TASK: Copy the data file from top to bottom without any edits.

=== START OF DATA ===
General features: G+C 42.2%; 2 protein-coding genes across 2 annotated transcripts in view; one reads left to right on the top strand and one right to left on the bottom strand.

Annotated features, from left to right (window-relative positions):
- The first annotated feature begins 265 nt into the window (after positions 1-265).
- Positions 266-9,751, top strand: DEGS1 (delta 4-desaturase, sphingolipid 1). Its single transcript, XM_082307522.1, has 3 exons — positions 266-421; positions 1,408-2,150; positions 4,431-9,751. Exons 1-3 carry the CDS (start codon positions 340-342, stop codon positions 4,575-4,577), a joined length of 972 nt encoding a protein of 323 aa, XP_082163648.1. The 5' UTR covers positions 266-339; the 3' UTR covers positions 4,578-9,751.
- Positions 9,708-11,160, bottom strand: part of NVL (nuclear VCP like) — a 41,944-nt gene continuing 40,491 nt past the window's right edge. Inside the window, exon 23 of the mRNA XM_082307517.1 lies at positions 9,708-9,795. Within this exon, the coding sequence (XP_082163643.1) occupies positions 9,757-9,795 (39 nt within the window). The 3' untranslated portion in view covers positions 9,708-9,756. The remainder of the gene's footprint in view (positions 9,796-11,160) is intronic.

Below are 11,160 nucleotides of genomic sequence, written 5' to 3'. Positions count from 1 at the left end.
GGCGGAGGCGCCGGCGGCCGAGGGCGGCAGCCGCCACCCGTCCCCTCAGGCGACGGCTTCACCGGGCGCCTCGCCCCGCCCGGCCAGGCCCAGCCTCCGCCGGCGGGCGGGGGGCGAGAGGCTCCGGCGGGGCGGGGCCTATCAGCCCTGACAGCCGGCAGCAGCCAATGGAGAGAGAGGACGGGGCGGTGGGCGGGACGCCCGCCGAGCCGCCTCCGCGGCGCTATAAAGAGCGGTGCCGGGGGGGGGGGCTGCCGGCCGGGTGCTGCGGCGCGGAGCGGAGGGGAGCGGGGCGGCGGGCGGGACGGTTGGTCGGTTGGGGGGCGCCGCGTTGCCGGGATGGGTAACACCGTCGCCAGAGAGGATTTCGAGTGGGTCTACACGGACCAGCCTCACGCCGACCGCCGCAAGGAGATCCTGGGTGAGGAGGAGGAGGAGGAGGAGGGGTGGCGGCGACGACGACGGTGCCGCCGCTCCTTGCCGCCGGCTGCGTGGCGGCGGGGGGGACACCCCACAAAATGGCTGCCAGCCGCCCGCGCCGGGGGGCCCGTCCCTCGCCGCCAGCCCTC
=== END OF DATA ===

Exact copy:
General features: G+C 42.2%; 2 protein-coding genes across 2 annotated transcripts in view; one reads left to right on the top strand and one right to left on the bottom strand.

Annotated features, from left to right (window-relative positions):
- The first annotated feature begins 265 nt into the window (after positions 1-265).
- Positions 266-9,751, top strand: DEGS1 (delta 4-desaturase, sphingolipid 1). Its single transcript, XM_082307522.1, has 3 exons — positions 266-421; positions 1,408-2,150; positions 4,431-9,751. Exons 1-3 carry the CDS (start codon positions 340-342, stop codon positions 4,575-4,577), a joined length of 972 nt encoding a protein of 323 aa, XP_082163648.1. The 5' UTR covers positions 266-339; the 3' UTR covers positions 4,578-9,751.
- Positions 9,708-11,160, bottom strand: part of NVL (nuclear VCP like) — a 41,944-nt gene continuing 40,491 nt past the window's right edge. Inside the window, exon 23 of the mRNA XM_082307517.1 lies at positions 9,708-9,795. Within this exon, the coding sequence (XP_082163643.1) occupies positions 9,757-9,795 (39 nt within the window). The 3' untranslated portion in view covers positions 9,708-9,756. The remainder of the gene's footprint in view (positions 9,796-11,160) is intronic.

Below are 11,160 nucleotides of genomic sequence, written 5' to 3'. Positions count from 1 at the left end.
GGCGGAGGCGCCGGCGGCCGAGGGCGGCAGCCGCCACCCGTCCCCTCAGGCGACGGCTTCACCGGGCGCCTCGCCCCGCCCGGCCAGGCCCAGCCTCCGCCGGCGGGCGGGGGGCGAGAGGCTCCGGCGGGGCGGGGCCTATCAGCCCTGACAGCCGGCAGCAGCCAATGGAGAGAGAGGACGGGGCGGTGGGCGGGACGCCCGCCGAGCCGCCTCCGCGGCGCTATAAAGAGCGGTGCCGGGGGGGGGGGCTGCCGGCCGGGTGCTGCGGCGCGGAGCGGAGGGGAGCGGGGCGGCGGGCGGGACGGTTGGTCGGTTGGGGGGCGCCGCGTTGCCGGGATGGGTAACACCGTCGCCAGAGAGGATTTCGAGTGGGTCTACACGGACCAGCCTCACGCCGACCGCCGCAAGGAGATCCTGGGTGAGGAGGAGGAGGAGGAGGAGGGGTGGCGGCGACGACGACGGTGCCGCCGCTCCTTGCCGCCGGCTGCGTGGCGGCGGGGGGGACACCCCACAAAATGGCTGCCAGCCGCCCGCGCCGGGGGGCCCGTCCCTCGCCGCCAGCCCTC